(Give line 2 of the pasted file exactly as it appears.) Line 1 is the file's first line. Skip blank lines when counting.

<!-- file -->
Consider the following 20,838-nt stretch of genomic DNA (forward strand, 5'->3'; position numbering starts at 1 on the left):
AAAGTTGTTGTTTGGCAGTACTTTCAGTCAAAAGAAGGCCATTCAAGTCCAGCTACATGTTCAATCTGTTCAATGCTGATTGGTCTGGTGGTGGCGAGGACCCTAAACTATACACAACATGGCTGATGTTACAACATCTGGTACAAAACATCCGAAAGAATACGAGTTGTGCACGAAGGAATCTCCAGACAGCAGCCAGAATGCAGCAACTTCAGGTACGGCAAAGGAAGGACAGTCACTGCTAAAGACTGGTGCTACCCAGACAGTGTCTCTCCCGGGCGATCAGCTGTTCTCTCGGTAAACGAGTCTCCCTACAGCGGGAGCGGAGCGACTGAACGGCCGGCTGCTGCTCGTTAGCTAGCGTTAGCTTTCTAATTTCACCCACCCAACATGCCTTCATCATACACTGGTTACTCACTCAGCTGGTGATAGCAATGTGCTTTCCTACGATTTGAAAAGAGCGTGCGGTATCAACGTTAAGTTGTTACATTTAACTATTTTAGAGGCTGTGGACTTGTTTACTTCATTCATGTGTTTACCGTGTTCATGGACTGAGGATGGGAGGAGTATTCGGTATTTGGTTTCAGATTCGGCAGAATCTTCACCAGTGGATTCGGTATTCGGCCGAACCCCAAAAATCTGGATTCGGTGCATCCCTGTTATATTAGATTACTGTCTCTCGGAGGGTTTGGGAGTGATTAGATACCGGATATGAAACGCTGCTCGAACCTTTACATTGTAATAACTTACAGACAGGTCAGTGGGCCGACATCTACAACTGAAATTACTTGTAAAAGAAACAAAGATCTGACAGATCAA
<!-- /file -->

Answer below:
AAAGTTGTTGTTTGGCAGTACTTTCAGTCAAAAGAAGGCCATTCAAGTCCAGCTACATGTTCAATCTGTTCAATGCTGATTGGTCTGGTGGTGGCGAGGACCCTAAACTATACACAACATGGCTGATGTTACAACATCTGGTACAAAACATCCGAAAGAATACGAGTTGTGCACGAAGGAATCTCCAGACAGCAGCCAGAATGCAGCAACTTCAGGTACGGCAAAGGAAGGACAGTCACTGCTAAAGACTGGTGCTACCCAGACAGTGTCTCTCCCGGGCGATCAGCTGTTCTCTCGGTAAACGAGTCTCCCTACAGCGGGAGCGGAGCGACTGAACGGCCGGCTGCTGCTCGTTAGCTAGCGTTAGCTTTCTAATTTCACCCACCCAACATGCCTTCATCATACACTGGTTACTCACTCAGCTGGTGATAGCAATGTGCTTTCCTACGATTTGAAAAGAGCGTGCGGTATCAACGTTAAGTTGTTACATTTAACTATTTTAGAGGCTGTGGACTTGTTTACTTCATTCATGTGTTTACCGTGTTCATGGACTGAGGATGGGAGGAGTATTCGGTATTTGGTTTCAGATTCGGCAGAATCTTCACCAGTGGATTCGGTATTCGGCCGAACCCCAAAAATCTGGATTCGGTGCATCCCTGTTATATTAGATTACTGTCTCTCGGAGGGTTTGGGAGTGATTAGATACCGGATATGAAACGCTGCTCGAACCTTTACATTGTAATAACTTACAGACAGGTCAGTGGGCCGACATCTACAACTGAAATTACTTGTAAAAGAAACAAAGATCTGACAGATCAA